After receiving, in its view, inadequate responses to its discovery requests, the defendant filed a motion for spoliation and sanctions seeking to preclude plaintiff from offering evidence relating to the incentive program, the diversion of sales to the new dealer and plaintiff’s pricing response to the rival dealership. Id. at *3. Magistrate Judge Grewal applied the three-part test from the revised Rule 37(e) for spoliation, which requires a showing that (1) the ESI “should have been preserved in anticipation or conduct of litigation”; (2) the ESI “is lost because a party failed to take reasonable steps to preserve it”; and (3) “it cannot be restored or replaced through additional discovery.” Id. at *3 (quoting Fed. R. Civ. P. 37(e)). The magistrate judge found that there was “no question” that spoliation had occurred, as plaintiff “took literally no action to preserve the information.” Id. The plaintiff did not dispute that it should have preserved the emails and communications that were deleted, and the magistrate judge found that these documents were “lost forever” and could not be replaced through additional discovery.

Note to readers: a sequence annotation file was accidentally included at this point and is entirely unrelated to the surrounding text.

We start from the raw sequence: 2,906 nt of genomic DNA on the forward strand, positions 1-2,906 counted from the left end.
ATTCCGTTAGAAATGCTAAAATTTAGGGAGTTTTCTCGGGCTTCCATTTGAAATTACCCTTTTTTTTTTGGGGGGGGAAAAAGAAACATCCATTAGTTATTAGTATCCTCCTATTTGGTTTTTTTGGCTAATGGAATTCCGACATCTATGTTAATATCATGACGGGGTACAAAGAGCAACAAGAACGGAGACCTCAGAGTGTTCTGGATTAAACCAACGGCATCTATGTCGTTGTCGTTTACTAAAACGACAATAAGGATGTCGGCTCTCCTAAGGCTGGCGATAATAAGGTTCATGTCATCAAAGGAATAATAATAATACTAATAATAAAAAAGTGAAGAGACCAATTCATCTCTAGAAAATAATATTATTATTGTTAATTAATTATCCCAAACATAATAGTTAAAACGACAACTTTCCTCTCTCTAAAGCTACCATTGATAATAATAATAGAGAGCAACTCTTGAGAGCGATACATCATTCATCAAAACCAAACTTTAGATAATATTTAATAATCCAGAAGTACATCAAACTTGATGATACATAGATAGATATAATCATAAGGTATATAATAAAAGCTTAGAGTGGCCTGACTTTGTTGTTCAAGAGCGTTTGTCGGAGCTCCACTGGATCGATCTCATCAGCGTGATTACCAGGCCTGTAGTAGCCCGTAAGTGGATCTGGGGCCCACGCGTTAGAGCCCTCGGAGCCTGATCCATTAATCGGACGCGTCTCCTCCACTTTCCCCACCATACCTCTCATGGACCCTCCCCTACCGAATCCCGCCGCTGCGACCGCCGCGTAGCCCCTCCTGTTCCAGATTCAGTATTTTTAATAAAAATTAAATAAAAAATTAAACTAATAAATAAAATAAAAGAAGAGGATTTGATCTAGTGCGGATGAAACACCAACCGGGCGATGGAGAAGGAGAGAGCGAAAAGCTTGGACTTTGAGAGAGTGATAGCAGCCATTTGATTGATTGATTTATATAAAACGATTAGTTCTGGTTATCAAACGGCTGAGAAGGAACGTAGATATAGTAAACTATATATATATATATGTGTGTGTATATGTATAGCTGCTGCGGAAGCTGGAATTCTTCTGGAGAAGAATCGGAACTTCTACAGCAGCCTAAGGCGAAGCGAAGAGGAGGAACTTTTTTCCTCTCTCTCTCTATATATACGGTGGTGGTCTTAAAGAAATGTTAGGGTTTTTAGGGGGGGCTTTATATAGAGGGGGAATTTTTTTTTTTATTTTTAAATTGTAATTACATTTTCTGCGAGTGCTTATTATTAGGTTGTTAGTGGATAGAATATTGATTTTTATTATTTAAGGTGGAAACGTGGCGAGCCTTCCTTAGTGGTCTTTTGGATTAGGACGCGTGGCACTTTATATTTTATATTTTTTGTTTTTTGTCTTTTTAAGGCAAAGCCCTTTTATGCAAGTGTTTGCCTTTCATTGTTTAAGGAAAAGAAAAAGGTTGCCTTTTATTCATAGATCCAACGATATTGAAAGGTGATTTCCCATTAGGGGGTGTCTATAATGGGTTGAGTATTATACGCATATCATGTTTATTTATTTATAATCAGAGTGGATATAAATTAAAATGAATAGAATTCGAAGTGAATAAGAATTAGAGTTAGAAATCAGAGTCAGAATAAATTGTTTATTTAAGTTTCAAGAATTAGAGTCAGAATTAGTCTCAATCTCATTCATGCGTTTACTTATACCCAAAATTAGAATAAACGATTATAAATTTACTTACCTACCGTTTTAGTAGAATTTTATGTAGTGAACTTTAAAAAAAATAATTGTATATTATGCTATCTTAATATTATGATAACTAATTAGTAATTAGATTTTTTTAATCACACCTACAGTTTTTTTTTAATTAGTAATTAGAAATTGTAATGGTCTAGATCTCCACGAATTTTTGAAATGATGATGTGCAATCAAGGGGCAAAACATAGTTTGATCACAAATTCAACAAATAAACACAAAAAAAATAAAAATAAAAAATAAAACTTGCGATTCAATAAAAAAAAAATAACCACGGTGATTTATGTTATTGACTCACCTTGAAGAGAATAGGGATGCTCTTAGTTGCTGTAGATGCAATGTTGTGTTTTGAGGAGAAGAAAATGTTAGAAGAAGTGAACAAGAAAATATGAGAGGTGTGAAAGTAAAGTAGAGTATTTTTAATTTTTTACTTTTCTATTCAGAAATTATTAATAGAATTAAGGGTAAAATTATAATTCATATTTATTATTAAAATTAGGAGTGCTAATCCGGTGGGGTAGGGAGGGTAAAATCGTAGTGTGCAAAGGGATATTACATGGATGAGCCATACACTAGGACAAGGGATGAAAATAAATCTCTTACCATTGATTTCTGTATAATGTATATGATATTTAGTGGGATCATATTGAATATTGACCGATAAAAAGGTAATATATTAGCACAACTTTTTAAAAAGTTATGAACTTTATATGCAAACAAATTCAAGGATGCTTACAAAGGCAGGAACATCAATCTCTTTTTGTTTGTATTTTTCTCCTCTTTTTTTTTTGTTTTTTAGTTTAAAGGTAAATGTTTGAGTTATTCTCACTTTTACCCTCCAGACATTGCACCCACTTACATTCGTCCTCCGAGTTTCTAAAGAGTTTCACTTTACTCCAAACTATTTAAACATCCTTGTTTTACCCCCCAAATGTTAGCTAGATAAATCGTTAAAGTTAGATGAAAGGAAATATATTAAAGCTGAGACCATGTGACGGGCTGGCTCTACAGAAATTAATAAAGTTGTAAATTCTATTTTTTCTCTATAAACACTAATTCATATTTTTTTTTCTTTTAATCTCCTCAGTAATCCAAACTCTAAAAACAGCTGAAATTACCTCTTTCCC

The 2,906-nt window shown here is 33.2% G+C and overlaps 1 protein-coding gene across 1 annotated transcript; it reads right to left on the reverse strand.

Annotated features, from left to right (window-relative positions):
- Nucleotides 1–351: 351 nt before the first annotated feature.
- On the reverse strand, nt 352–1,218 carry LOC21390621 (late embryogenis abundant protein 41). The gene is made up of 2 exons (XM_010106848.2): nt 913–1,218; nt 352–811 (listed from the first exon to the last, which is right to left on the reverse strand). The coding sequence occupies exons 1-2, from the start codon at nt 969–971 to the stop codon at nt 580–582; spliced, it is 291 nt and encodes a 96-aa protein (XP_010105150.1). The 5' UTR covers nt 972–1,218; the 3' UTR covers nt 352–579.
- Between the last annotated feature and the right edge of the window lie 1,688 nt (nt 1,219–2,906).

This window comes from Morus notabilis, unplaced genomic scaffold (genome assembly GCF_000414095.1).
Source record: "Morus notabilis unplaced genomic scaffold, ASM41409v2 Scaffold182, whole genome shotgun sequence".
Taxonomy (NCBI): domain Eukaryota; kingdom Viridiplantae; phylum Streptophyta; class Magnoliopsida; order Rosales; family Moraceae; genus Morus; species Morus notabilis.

Finding spoliation, the magistrate judge proceeded to address whether there was prejudice to the defendant. The magistrate judge found no prejudice with respect to the lost internal emails, finding that the defendant “has not ‘come forward with plausible, concrete suggestions’ about what the internal emails might have contained.” Id. at *4 (quoting Hynix Semiconductor Inc. v. Rambus Inc., 897 F. Supp. 2d 939, 981 (N.D. Cal. 2012)). Regarding the customer communications, however, the magistrate judge found that such loss was relevant to defendant’s claims and defenses because the lawsuit “hinges on [plaintiff’s] negotiations with customers and the reasons that customers chose other dealerships.” Matthew Enterprise, 2016 WL 2957133, at *4. The magistrate judge noted that defendant should have had the opportunity “to ask the jury to decide whether [defendant’s] anecdotal evidence undercut [plaintiff’s] statistical showing, but plaintiff’s “lackadaisical attitude toward document preservation took away that opportunity.” Id.